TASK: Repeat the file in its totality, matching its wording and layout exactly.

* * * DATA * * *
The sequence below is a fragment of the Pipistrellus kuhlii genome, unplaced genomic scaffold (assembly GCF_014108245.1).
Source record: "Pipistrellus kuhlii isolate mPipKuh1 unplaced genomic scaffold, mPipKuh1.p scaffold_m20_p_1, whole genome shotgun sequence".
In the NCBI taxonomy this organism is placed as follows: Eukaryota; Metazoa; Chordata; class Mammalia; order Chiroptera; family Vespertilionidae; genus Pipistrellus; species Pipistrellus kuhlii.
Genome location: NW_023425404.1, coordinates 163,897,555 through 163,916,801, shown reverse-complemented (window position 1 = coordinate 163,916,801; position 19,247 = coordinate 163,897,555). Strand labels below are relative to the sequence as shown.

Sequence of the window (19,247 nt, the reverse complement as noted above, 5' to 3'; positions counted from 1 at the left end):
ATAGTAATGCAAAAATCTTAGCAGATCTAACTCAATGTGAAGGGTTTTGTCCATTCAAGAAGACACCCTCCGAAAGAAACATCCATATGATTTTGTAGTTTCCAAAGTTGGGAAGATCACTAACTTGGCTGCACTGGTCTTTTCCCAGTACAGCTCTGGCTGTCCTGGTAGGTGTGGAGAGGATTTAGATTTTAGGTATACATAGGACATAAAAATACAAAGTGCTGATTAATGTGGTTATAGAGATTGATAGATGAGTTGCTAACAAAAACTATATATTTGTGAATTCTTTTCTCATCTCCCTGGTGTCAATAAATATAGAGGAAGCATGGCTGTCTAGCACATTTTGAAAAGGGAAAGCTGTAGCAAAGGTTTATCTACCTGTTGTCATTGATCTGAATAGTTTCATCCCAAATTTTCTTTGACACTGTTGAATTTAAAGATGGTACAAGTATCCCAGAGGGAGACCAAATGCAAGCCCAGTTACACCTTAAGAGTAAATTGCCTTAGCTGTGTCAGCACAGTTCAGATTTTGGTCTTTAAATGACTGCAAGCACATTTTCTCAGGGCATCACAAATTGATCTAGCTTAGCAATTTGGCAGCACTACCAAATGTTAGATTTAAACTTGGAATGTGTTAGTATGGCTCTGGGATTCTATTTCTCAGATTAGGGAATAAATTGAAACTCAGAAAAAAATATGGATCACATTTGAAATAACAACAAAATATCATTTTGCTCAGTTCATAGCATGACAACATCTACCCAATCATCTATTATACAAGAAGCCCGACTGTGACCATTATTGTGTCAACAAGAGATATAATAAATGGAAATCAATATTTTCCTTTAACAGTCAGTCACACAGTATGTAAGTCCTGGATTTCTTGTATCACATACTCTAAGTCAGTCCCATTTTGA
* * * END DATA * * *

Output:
The sequence below is a fragment of the Pipistrellus kuhlii genome, unplaced genomic scaffold (assembly GCF_014108245.1).
Source record: "Pipistrellus kuhlii isolate mPipKuh1 unplaced genomic scaffold, mPipKuh1.p scaffold_m20_p_1, whole genome shotgun sequence".
In the NCBI taxonomy this organism is placed as follows: Eukaryota; Metazoa; Chordata; class Mammalia; order Chiroptera; family Vespertilionidae; genus Pipistrellus; species Pipistrellus kuhlii.
Genome location: NW_023425404.1, coordinates 163,897,555 through 163,916,801, shown reverse-complemented (window position 1 = coordinate 163,916,801; position 19,247 = coordinate 163,897,555). Strand labels below are relative to the sequence as shown.

Sequence of the window (19,247 nt, the reverse complement as noted above, 5' to 3'; positions counted from 1 at the left end):
ATAGTAATGCAAAAATCTTAGCAGATCTAACTCAATGTGAAGGGTTTTGTCCATTCAAGAAGACACCCTCCGAAAGAAACATCCATATGATTTTGTAGTTTCCAAAGTTGGGAAGATCACTAACTTGGCTGCACTGGTCTTTTCCCAGTACAGCTCTGGCTGTCCTGGTAGGTGTGGAGAGGATTTAGATTTTAGGTATACATAGGACATAAAAATACAAAGTGCTGATTAATGTGGTTATAGAGATTGATAGATGAGTTGCTAACAAAAACTATATATTTGTGAATTCTTTTCTCATCTCCCTGGTGTCAATAAATATAGAGGAAGCATGGCTGTCTAGCACATTTTGAAAAGGGAAAGCTGTAGCAAAGGTTTATCTACCTGTTGTCATTGATCTGAATAGTTTCATCCCAAATTTTCTTTGACACTGTTGAATTTAAAGATGGTACAAGTATCCCAGAGGGAGACCAAATGCAAGCCCAGTTACACCTTAAGAGTAAATTGCCTTAGCTGTGTCAGCACAGTTCAGATTTTGGTCTTTAAATGACTGCAAGCACATTTTCTCAGGGCATCACAAATTGATCTAGCTTAGCAATTTGGCAGCACTACCAAATGTTAGATTTAAACTTGGAATGTGTTAGTATGGCTCTGGGATTCTATTTCTCAGATTAGGGAATAAATTGAAACTCAGAAAAAAATATGGATCACATTTGAAATAACAACAAAATATCATTTTGCTCAGTTCATAGCATGACAACATCTACCCAATCATCTATTATACAAGAAGCCCGACTGTGACCATTATTGTGTCAACAAGAGATATAATAAATGGAAATCAATATTTTCCTTTAACAGTCAGTCACACAGTATGTAAGTCCTGGATTTCTTGTATCACATACTCTAAGTCAGTCCCATTTTGA